Planning is very important. It is the most primary and basic process of formulating courses of action or organised behaviour ahead of particular time (Hitt, Ireland, and Hoskisson 2003; David 2002). It appears to be foundational aspect to effective career management (Blustein 1997; De Voe 1998; Kaye 1997; Moses 1995; Orpen 1994; Shahnasarian 1994). While it is true that many people do not always plan their actions, it is important for an aspiring stock broker – like me, to plan. Organisations pay particular importance to the planning ability of every employee. However, whether dealing with the context by which planning is occurring or whether on the individual or organisational level, the process takes place according to the prevailing attitudes, beliefs, and goals that are involved. On this case, the presence of definite course of actions and organised behaviour is important in stock broking. Brokers have deliberate goals that needed immediate response in the most time- and cost-effective ways possible. When a stock broker is affiliated to any stock broker firm, the firm’s objectives should reflect standards of success in financial and competitive performance, as well as acceptable levels of risk and rates of long-term growth (Roney 2004). The broker then is expected to present plans and interventions on the tasks and the resources to be utilised in achieving the predetermined goals. The lack of formal planning or poor planning process and ability can decrease individual as well as organisational performance (Baird et al. 1993). According to most authors (Roney 2004; Hitt, Ireland, and Hoskisson 2003; David 2002; Matthews and Scott 1995), managerial strategic planning minimises the potential negative consequences of lack of formal planning or poor planning (i.e. uncertainty). The success of several organisations and people rely on the outstanding ability to plan, evaluate and materialise arrangement in connection to the achievement of goals.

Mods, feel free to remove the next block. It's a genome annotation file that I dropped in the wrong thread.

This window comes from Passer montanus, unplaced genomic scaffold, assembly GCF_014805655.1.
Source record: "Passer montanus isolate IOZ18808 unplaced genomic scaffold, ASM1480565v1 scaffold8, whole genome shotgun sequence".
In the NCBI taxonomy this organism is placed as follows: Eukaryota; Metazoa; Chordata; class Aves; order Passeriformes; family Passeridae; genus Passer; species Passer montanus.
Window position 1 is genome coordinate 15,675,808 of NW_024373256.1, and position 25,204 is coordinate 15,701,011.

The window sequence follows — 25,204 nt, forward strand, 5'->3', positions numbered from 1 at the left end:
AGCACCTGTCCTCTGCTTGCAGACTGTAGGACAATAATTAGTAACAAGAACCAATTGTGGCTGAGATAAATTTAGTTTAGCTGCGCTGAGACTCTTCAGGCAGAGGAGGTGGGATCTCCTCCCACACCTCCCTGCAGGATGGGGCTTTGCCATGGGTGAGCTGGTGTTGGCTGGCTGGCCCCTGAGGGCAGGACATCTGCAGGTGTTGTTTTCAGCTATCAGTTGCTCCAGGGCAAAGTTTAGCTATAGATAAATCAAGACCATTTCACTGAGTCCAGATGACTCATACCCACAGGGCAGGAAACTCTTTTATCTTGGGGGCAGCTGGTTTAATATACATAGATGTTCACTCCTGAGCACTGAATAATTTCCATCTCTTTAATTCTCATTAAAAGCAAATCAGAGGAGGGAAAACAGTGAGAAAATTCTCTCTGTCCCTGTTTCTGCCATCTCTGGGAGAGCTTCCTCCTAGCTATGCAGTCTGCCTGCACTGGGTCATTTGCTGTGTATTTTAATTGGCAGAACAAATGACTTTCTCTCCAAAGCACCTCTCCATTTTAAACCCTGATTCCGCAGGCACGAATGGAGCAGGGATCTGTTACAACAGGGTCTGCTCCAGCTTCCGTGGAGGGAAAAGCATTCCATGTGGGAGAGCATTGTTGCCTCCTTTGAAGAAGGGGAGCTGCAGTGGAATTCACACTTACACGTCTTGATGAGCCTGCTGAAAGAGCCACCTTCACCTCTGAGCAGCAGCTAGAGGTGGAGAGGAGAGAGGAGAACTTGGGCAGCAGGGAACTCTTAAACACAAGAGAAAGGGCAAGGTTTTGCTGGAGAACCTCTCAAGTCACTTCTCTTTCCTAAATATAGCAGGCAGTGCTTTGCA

Organising is the ability of putting similar elements following one or more rules (Morgenstern 1998). Generally, it includes the specification and distribution of tasks to appropriate components (e.g. people, departments, etc). It is also the assignment of authority and allocation of resources. The practice of organising is crucial in developing inputs to planning, making planning decisions, and implementing strategy. To be effective, however, comprehensive management function in the business must be done in a continuous pattern (Hornsby and Kuratko 2005; Roney 2004). Yet, it is argued that the organising process that is to be conducted within the firm or among the individual is dependent on the plans that must be implemented. On the case of a stock broker, organising includes the development of coordinated efforts and interventions especially in the performance of prescribed duties and eventual achievement of deliberate goals set ahead of time. This is highly needed to cope up with the soaring demand of clients and the industry itself.